Missed Opportunities and Rotations Stop Thunder from Rolling - OKC 95, BOS 101

It was nearly the perfect start. A punch in the mouth, and a way to make a statement to open a game. The Thunder just wasn’t ready for the recoil.  

An 11-2 Thunder burst to begin Thursday night’s game led to a dominant first quarter that held the Boston Celtics to just 16 points, which rolled into a first half effort that held the visitors to just 34 points, season low for Thunder opponents. Head Coach Billy Donovan’s club was pushing the pace when appropriate, hitting ahead on outlet passes for streaking teammates.

On defense, with Jerami Grant in the starting lineup in place of Patrick Patterson, for matchup reasons, the Thunder was able to switch everything 1-through-4, and it bunkered down and stayed tight in its pick-and-roll defense, crashing over on the release of a pass when the ball was trapped, but staying home on shooters when the ball was under control.

“We did a good job defensively making them shoot some tough ones,” said point guard Russell Westbrook.

By the halftime break, the Thunder had held the Celtics to 0-for-11 shooting from three-point range and 31.8 percent shooting overall. Boston missed some open ones in the first half, and Donovan knew those would start to drop over the final 24 minutes, but the Thunder got sloppy in the third quarter by overhelping in the lane, leaving three-point shooters open, including Gordon Hayward in the corner on the first possession, Kyrie Irving twice, Marcus Morris twice and Al Horford three times in 41 seconds.

“We just didn’t keep a body on them,” George said. “They walked into a couple good looks. Everything is a learning and teaching process for us. We’ll get better with that.”

“We were getting off the body on them, especially me,” said Steven Adams. “I messed up on a. couple of them, trying to help too much. I gotta restrict that.”

In total the Celtics went 9-of-13 from behind the arc in the third quarter, racking up a ridiculous 40 points, just one quarter after the Thunder allowed six fewer than that in the entire first half. From there on, it was a back-and-forth game, with the Thunder mostly on its heels aside from one crucial run.

Westbrook drove left around an Adams screen, using his peripheral vision to scope the scene, registering Alex Abrines at top of the key. The Spaniard buried a three-pointer, then the next possession, Westbrook found his sharpshooter in the corner for another triple. Two Paul George free throws later and the Thunder was up 94-85 with 4:22 to go, giving the Thunder All-Star 22 points on the night.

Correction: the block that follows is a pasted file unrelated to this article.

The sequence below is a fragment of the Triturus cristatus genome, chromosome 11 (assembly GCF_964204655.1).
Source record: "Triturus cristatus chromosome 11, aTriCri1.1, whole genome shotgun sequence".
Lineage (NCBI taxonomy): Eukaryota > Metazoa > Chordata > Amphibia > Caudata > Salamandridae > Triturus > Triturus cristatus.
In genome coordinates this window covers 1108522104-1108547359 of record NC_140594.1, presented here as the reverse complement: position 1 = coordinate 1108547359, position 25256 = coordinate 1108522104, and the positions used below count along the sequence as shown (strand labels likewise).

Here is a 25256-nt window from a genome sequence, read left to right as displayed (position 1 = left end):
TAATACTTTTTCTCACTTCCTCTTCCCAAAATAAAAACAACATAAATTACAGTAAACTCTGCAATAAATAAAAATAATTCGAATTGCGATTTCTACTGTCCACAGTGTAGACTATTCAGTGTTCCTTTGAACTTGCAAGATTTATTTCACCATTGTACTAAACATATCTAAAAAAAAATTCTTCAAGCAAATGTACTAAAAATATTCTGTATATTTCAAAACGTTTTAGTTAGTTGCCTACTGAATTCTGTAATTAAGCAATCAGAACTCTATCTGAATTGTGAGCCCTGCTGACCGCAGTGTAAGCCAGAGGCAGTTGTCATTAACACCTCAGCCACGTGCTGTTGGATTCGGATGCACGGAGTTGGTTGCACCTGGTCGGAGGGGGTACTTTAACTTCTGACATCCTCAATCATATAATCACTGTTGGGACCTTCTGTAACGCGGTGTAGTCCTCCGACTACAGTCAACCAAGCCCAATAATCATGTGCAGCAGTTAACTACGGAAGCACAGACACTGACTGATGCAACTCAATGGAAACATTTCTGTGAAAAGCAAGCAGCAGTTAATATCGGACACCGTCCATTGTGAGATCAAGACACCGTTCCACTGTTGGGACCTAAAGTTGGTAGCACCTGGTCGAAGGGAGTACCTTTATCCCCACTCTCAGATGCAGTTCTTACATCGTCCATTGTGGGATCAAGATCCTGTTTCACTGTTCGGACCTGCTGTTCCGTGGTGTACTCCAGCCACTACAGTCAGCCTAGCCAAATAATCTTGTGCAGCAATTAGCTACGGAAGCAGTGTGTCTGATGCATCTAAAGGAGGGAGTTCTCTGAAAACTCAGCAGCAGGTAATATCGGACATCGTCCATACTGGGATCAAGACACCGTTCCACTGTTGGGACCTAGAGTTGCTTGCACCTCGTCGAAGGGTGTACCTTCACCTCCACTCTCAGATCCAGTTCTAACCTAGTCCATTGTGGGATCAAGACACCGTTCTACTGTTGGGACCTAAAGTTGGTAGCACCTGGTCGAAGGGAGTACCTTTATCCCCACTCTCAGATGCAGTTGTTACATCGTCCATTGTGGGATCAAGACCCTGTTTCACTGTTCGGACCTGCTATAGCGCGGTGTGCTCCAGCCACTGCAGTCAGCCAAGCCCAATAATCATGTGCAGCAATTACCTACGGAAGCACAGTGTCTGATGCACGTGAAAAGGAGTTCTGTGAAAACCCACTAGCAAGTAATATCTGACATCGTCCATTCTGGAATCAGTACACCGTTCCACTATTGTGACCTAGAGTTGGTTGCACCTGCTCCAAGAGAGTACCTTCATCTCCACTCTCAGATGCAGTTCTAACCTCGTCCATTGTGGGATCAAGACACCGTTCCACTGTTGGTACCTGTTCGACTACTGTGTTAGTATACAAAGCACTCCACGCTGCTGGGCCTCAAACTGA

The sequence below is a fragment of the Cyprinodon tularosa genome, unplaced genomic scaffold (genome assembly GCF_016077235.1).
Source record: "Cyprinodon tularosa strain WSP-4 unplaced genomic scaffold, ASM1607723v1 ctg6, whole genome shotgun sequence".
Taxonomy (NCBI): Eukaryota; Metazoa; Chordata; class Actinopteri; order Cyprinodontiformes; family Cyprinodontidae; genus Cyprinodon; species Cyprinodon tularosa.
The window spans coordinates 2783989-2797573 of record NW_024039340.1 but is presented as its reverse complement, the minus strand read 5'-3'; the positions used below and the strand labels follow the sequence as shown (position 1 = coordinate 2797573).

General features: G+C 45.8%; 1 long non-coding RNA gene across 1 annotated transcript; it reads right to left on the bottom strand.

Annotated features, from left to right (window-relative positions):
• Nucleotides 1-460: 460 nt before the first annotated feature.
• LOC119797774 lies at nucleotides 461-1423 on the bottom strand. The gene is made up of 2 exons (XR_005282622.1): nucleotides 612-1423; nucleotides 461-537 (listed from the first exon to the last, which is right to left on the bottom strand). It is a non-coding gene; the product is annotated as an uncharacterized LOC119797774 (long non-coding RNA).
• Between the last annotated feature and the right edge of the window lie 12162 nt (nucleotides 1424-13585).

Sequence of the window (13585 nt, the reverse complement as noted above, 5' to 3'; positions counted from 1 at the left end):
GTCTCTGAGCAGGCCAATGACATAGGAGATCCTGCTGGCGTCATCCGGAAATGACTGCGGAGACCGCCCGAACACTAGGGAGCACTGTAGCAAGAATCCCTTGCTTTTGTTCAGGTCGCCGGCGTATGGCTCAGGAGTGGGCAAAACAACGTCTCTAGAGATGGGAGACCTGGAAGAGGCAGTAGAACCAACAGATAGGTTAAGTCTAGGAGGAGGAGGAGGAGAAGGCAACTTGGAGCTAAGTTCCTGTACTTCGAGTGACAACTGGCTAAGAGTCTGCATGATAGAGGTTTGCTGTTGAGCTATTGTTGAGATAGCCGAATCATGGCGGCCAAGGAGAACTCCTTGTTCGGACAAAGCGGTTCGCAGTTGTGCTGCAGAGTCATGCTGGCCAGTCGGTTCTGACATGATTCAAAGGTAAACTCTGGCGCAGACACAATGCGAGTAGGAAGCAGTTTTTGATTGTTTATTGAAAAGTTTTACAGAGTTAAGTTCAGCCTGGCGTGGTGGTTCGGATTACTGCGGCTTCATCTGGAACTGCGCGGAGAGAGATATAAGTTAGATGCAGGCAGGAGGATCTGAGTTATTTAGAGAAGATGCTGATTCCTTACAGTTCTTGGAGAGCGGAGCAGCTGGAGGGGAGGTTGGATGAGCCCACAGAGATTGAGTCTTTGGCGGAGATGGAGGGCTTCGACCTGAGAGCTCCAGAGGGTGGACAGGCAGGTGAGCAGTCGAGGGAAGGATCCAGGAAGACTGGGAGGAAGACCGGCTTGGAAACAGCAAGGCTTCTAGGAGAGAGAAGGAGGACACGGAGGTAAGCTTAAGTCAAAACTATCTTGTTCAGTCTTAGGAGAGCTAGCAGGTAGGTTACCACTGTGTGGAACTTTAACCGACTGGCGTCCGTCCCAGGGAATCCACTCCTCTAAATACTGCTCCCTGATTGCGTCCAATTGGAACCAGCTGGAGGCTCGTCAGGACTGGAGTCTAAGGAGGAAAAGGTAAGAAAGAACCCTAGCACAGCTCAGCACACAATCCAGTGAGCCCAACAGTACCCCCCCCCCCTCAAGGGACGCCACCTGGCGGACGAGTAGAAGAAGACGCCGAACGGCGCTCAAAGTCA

The Celtics outscored the Thunder 16-1 to close the game. A parade to the free throw line resulted in six Boston points over the ensuing two minutes, a relatively easy feat considering the Thunder was in the bonus at the 8:20 mark in the period. In the fourth, the Thunder was whistled for 12 fouls compared to just 5 for the Celtics.

“We fouled way, way too much in the quarter and we had a lot of fouls that were not even fouls that were at the basket or someone contesting a shot,” Donovan said. “We kept putting them to the free throw line.”

Those types of numbers are nearly impossible to overcome on their own, but the Thunder missing 10 straight jump shots to close out the game was the game’s death knell that rang again and again. With the game tied at 95 with 34.3 seconds to go, Boston drew up a wicked side out of bounds play and got that coveted swing-swing action into the corner for a Marcus Morris three-pointer.

Westbrook, who finished with 13 points, 15 rebounds and 8 assists, had a chance to tie it on a three but it came up short, as did George’s three-pointer one possession later. The Celtics knocked down some late free throws, and the Thunder fell to 0-4 with a 101-95 defeat.

“That’s on me,” said Westbrook. “I take full responsibility in making sure that gotta we do what we need to do to win a game. I gotta do a better job of making sure we close the game.”

On a macro level, this was a game of missed opportunities, and there was a litany of them beyond just the 16-point first half lead, and the 9-point edge in the final frame. The most glaring of the miscues that prevented the Thunder from rolling those advantages to a victory came at the free throw line.

Donovan’s club went just 14-of-25 (56 percent) from the stripe, while the Celtics shot 24-of-33 (72.7 percent), including 15-of-18 in the fourth quarter. At this early stage of the season these are all lessons to be learned as the team comes together as a unit, but the urgency is high in the Thunder’s camp to digest all the information and apply it.

“We’ve gained in a lot of areas, and we’ll continue to improve,” George said. “There’s 78 more. For us it’s one game at a time. Tomorrow we’re going to bury this game once we look at it on film and get ready for Phoenix. Just take it one day, one game at a time.”  

Highlights: Thunder vs. Celtics - 10/25